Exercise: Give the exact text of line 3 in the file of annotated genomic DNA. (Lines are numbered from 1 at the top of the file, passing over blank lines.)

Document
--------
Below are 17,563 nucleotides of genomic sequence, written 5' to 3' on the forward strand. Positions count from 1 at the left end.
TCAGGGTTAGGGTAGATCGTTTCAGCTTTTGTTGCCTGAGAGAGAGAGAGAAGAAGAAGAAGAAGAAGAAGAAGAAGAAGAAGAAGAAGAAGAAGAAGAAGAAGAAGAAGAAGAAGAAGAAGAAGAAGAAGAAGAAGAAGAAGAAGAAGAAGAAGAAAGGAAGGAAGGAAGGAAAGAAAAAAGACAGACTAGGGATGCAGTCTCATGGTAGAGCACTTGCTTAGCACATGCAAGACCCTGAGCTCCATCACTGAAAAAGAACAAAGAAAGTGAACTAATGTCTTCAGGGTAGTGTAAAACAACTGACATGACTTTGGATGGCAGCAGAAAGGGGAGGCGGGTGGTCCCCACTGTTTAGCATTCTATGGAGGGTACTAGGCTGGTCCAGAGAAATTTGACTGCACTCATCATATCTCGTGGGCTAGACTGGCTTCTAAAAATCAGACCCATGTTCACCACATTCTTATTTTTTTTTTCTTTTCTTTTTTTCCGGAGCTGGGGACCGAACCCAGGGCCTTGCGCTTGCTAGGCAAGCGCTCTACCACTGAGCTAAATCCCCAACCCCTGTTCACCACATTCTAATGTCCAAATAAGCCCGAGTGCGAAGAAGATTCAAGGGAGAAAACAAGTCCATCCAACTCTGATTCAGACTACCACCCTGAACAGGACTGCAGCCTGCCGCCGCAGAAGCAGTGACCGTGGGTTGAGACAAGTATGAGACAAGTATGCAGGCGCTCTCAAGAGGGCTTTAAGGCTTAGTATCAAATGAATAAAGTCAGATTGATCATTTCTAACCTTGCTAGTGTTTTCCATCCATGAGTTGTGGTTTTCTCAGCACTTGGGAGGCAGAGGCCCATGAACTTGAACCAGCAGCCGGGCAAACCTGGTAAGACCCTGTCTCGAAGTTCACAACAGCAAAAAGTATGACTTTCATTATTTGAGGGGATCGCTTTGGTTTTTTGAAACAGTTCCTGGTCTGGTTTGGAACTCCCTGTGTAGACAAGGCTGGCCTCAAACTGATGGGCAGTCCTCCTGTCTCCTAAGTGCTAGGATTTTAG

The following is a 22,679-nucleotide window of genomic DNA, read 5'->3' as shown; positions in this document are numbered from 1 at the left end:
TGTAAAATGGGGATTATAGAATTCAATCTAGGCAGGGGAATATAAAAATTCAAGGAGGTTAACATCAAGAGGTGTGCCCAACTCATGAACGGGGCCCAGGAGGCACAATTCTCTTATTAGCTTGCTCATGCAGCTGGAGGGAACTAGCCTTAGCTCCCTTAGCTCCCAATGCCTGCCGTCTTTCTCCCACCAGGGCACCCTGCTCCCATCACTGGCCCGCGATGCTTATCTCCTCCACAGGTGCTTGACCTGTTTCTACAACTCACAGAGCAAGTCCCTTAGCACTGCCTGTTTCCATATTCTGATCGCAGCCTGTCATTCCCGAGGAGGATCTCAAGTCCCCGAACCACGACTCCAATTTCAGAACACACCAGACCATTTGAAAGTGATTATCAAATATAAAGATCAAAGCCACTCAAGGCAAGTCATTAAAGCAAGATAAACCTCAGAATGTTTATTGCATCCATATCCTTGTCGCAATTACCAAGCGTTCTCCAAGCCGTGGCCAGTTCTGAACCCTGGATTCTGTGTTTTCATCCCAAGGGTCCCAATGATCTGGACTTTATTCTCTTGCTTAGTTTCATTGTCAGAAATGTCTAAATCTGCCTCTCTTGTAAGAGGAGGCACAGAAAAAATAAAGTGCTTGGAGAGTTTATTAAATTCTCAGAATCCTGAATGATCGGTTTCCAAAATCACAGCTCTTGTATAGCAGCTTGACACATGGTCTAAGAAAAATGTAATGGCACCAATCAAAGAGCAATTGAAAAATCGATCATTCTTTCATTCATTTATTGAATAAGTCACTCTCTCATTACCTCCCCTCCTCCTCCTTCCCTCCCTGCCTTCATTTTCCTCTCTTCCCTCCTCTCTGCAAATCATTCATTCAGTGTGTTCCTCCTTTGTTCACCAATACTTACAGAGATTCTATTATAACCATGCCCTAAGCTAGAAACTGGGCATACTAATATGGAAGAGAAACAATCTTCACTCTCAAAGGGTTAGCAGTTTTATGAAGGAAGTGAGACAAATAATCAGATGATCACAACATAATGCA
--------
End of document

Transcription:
The following is a 22,679-nucleotide window of genomic DNA, read 5'->3' as shown; positions in this document are numbered from 1 at the left end: